LONDON (Reuters) - Online internet betting exchange Betfair on Thursday opened books on its planned flotation, valuing the company at up to 1.5 billion pounds as its owners seek to cash in on increased investor appetite for riskier assets such as shares, with markets at six-month highs.
The company said it plans to offer shares at between 11 pounds and 14 pounds each, with some of its largest owners pledging to sell at least 10 percent of the company.
The company expects to announce a final price for the offer on October 22 and if the market debut is successful, Betfair could join London’s FTSE 250 index of mid-range stocks.
Betfair offers person-to-person betting, largely in sports. It allows customers to place bets as a punter or take bets in the role traditionally played by a bookmaker.
The company was founded 10 years ago by Andrew Black, a former professional gambler, and former JP Morgan (JPM.N) trader Edward Wray, who jointly own 22.5 percent of the business.
A banking source familiar with the transaction said the shares are being offered at a premium to similar companies.
The price range implies a valuation for the core gaming business of between 21 and 28 times forward earnings, the source said. Other gambling companies such as Paddy Power PAP.I and PartyGaming PRTY.L trade closer to 16 times, according to Thomson Reuters data.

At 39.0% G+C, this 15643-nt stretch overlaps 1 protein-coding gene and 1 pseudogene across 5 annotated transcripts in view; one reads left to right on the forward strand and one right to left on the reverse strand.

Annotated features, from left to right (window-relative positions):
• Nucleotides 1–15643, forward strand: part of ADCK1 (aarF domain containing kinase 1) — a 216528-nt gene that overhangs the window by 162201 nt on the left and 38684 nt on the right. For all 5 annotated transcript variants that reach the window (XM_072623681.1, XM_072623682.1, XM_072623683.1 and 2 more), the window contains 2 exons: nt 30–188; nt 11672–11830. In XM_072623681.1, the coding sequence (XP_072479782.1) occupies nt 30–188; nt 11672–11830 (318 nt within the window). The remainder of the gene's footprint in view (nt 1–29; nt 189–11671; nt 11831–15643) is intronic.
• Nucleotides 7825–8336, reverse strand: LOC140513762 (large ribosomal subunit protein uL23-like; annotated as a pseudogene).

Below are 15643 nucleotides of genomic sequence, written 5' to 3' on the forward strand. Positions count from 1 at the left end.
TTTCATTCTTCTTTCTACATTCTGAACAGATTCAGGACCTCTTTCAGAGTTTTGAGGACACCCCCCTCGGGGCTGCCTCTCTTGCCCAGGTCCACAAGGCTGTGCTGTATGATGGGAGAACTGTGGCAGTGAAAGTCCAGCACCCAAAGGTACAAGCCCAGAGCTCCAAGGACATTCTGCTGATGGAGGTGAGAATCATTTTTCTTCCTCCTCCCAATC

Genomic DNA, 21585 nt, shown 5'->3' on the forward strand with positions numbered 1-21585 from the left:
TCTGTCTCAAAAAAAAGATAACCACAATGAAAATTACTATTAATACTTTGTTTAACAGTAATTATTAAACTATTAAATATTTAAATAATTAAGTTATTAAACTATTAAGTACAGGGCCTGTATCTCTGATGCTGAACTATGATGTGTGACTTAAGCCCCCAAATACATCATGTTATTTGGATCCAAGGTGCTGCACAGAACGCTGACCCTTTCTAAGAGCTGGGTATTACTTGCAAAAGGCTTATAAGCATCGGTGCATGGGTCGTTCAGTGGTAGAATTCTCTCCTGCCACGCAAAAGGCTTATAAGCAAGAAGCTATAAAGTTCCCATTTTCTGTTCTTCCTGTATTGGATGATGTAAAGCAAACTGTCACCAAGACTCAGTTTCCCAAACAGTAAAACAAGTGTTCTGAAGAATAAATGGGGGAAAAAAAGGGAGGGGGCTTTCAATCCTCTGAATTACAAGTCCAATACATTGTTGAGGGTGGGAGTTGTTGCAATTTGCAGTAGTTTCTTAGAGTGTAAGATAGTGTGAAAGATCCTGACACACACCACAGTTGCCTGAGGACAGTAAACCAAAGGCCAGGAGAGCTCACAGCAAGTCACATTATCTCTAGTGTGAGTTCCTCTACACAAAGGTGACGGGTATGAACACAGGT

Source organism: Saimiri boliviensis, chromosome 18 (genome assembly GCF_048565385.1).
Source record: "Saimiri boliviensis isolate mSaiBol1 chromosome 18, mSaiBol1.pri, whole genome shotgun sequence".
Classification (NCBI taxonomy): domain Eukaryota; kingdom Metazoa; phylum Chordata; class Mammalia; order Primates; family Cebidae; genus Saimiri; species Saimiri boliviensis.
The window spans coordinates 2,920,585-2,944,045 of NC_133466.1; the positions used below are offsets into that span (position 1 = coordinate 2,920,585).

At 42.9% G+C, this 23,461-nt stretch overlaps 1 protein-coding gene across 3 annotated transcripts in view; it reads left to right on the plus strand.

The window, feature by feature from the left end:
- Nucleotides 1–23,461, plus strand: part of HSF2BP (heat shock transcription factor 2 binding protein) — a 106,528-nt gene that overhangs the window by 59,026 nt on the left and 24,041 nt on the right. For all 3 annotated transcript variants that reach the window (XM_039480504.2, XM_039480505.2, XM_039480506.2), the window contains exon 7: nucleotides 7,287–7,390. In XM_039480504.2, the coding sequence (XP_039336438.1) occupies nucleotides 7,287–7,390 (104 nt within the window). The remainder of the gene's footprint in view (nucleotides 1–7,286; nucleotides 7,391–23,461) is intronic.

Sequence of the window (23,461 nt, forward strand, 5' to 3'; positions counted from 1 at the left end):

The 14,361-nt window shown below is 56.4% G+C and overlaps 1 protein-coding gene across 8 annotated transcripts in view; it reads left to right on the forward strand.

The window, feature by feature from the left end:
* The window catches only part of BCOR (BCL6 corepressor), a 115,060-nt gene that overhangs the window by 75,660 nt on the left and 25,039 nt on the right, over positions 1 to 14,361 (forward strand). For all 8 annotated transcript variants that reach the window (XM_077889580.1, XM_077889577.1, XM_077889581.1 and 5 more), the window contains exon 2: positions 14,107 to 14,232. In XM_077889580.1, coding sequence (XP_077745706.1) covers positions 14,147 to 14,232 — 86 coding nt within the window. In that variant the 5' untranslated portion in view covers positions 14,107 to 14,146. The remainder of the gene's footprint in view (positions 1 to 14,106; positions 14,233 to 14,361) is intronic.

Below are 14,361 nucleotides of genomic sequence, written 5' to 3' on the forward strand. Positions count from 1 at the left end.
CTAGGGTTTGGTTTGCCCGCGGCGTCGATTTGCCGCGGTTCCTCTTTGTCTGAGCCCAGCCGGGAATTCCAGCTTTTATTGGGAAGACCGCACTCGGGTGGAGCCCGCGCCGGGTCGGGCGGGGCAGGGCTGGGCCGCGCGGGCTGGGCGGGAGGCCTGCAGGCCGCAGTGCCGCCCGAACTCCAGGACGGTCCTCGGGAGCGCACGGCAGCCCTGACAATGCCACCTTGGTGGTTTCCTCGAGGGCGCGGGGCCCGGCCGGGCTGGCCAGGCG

Yet bankers hope the sale will be get fillip from improving market sentiment following a recent pick-up in European equity issuance and listings.
The announcement comes in the wake of Renault’s (RENA.PA) successful sale of 14.9 percent of its stake in Swedish carmaker Volvo (VOLVb.ST), priced at a 4.2 percent discount to Wednesday’s closing price, netting just over 3 billion euros (2.6 billion pounds) for the French carmaker.
Danish jeweller Pandora (PNDORA.CO) has also wrapped up a $2 billion (1.3 billion pound) IPO while other transactions, such as a $912 million sale of shares in German chemicals group Brenntag (BNRGn.DE) last week, also indicate growing investor appetite.
Other deals in the pipeline include an $844 million flotation by Norwegian oil and gas producer Statoil (STL.OL) of its filling station network, due to open books on Friday.
Although the Betfair offer only comprises the shares sold by the majority owners, the 25 percent of the company held by 600 small shareholders with less than 1 percent each will count towards the freefloat, the source said.
The company will not issue new shares and did not confirm how many existing shares will be sold in the offer.
Editing by David Holmes and David Hulmes